Publishers Weekly Like a Japanese brush painter, Cooper (8: An Animal Alphabet) uses bold, black lines to trace the outlines of a white cat; it roams through an apartment, playing with yarn and gazing at the bird feeder. Then a black kitten arrives, and the white cat shows it "when to eat, when to drink, where to go, how to be." "Big cat, little cat," Cooper writes as the two sleep embraced, their curves a rhythmic composition of black and white. The two grow ever closer until, with little warning, the white cat "got older, and one day he had to go... and didn't come back. And that was hard. For everyone." The black cat is pictured alone on the page; the next spread pulls back to reveal its human family, all bereft. Even younger readers will understand their grief. But when a white kitten arrives, the story begins again: "The cat showed the new cat what to do. When to eat, when to drink, where to go, how to be." With quiet grace, Cooper delivers the message that love persists through loss. Ages 3-6. Agent: Liz Darhansoff, Darhansoff & Verrill. (Mar.) © Copyright PWxyz, LLC. All rights reserved.

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School Library Journal PreS-Gr 1-Bold and simple illustrations perfectly depict life with cats. Elegant, expressive black line drawings on white backgrounds capture the essence of all things feline and call to mind the work of Clare Turlay Newberry and Nikki McClure. The book follows a lone white cat who gains a small black companion, their life together, and the eventual loss of the elder cat ("Years went by-and more years, too-") and ends with the addition of a new kitten. The spare text does an excellent job of conveying the story from the animals' point of view. Readers are told that "the older cat got older and one day he had to go...and didn't come back. And that was hard. For everyone." VERDICT A gentle, loving look at the life cycle of pets; young readers will be able to gain confidence in retelling the story using the text and the pictures. A must-have for all collections.-Paige Mellinger, Gwinnett County Public Library, Lawrenceville, GA © Copyright 2017. Library Journals LLC, a wholly owned subsidiary of Media Source, Inc. No redistribution permitted.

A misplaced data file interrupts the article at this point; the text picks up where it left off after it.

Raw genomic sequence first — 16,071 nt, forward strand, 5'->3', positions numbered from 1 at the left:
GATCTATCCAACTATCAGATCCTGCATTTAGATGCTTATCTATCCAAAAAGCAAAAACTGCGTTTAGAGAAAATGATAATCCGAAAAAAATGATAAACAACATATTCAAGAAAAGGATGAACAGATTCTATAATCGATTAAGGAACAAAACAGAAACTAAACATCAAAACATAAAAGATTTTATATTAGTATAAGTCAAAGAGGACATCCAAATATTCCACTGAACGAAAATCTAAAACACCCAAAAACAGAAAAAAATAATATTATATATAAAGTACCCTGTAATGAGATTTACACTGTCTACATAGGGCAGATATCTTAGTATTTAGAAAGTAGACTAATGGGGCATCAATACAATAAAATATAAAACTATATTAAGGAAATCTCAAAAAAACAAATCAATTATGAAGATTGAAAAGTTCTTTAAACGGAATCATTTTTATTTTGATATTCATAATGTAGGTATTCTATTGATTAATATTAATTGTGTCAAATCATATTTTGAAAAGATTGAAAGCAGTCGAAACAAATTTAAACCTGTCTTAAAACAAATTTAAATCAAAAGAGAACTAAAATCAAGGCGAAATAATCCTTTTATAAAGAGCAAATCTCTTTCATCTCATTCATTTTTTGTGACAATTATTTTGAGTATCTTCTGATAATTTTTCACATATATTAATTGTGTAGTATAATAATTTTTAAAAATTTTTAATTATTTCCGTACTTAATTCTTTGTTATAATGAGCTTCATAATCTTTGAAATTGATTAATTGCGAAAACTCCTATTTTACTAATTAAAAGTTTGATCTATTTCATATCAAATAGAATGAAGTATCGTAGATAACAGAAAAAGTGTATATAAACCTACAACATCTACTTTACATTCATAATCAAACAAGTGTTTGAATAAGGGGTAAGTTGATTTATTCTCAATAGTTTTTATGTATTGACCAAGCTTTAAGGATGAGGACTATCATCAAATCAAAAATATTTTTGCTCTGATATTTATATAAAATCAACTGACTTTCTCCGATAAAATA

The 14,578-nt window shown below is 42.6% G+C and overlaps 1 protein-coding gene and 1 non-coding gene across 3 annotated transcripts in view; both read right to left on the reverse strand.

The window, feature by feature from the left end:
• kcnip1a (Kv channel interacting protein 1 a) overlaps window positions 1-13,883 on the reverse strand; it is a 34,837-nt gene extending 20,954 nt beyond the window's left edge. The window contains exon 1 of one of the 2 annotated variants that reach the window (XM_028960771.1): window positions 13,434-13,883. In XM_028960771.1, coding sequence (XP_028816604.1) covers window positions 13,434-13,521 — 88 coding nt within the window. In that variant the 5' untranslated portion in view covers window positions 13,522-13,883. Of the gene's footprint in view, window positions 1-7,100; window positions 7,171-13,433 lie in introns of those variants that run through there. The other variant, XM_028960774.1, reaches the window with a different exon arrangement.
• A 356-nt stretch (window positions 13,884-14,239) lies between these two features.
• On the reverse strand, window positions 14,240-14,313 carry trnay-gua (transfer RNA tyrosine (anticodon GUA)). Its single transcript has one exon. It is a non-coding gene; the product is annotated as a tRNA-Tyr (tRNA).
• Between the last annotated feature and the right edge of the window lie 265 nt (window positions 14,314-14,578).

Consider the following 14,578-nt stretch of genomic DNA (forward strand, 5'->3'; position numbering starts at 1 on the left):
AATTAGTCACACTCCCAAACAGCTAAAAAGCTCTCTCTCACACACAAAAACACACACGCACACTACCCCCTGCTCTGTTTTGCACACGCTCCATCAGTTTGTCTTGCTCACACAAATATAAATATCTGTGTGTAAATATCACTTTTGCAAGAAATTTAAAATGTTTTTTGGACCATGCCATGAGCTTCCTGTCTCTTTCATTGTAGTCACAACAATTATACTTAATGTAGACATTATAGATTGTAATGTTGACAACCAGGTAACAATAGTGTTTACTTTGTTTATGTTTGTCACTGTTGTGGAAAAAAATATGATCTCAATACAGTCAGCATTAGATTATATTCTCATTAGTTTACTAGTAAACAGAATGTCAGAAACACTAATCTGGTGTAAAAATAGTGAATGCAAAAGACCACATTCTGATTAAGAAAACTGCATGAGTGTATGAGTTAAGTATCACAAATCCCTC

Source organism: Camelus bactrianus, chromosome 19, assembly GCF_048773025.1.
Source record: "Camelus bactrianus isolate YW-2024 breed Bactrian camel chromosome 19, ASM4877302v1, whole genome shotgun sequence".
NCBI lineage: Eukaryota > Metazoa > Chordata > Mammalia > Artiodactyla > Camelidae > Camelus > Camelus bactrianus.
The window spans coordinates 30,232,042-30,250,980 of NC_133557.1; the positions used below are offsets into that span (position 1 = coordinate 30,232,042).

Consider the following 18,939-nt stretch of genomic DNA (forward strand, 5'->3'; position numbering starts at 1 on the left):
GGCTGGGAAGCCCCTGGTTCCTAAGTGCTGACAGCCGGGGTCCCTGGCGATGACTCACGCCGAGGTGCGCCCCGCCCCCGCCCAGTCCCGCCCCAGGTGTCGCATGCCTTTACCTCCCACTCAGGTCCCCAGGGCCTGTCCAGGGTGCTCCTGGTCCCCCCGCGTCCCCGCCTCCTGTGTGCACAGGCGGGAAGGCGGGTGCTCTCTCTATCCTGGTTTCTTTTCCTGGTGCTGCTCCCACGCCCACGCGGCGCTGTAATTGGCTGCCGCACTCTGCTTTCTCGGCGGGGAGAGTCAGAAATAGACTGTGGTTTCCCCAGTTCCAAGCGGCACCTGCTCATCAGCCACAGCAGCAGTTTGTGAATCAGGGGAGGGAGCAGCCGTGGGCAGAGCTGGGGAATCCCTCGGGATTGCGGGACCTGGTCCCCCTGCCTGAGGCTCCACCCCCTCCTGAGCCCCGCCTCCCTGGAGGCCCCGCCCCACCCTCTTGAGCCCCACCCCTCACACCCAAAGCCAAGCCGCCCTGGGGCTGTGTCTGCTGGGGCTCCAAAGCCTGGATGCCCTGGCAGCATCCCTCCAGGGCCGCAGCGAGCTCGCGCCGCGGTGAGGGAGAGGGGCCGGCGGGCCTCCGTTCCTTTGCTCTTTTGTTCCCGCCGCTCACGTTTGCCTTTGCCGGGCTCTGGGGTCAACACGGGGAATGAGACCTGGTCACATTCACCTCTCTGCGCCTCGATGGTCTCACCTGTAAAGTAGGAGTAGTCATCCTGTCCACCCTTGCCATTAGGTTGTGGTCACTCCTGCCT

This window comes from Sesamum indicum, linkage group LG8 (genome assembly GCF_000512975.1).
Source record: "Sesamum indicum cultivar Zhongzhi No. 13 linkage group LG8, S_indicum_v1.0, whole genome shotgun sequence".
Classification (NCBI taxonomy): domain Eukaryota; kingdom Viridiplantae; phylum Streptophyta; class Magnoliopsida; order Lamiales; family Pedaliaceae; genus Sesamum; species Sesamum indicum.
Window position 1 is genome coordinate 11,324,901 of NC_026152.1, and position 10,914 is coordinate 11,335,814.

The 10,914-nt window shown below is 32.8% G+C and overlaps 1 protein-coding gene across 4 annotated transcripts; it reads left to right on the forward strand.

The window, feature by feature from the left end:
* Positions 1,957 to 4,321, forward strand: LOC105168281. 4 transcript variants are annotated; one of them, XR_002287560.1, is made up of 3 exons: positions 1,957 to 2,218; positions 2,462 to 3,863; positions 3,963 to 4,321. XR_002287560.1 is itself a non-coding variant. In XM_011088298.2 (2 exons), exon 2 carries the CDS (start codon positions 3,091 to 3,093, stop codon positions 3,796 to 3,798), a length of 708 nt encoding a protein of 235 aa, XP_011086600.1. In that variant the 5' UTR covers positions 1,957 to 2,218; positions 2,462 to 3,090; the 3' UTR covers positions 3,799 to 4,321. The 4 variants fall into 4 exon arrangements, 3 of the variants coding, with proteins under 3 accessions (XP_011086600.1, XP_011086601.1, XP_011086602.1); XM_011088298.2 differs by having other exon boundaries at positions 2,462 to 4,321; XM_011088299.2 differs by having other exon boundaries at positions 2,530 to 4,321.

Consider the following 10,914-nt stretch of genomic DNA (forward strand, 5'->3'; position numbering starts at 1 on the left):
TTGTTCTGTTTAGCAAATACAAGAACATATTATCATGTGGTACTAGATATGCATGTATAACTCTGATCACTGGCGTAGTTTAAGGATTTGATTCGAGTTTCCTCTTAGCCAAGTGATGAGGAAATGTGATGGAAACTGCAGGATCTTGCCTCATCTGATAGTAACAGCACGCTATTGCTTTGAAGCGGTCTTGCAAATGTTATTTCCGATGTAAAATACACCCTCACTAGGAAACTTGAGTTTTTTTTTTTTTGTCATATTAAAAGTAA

(c) Copyright Library Journals LLC, a wholly owned subsidiary of Media Source, Inc. No redistribution permitted.

ALA Best Books for Young Adults
Click to search this book in our catalog Jackaby
by R William Ritter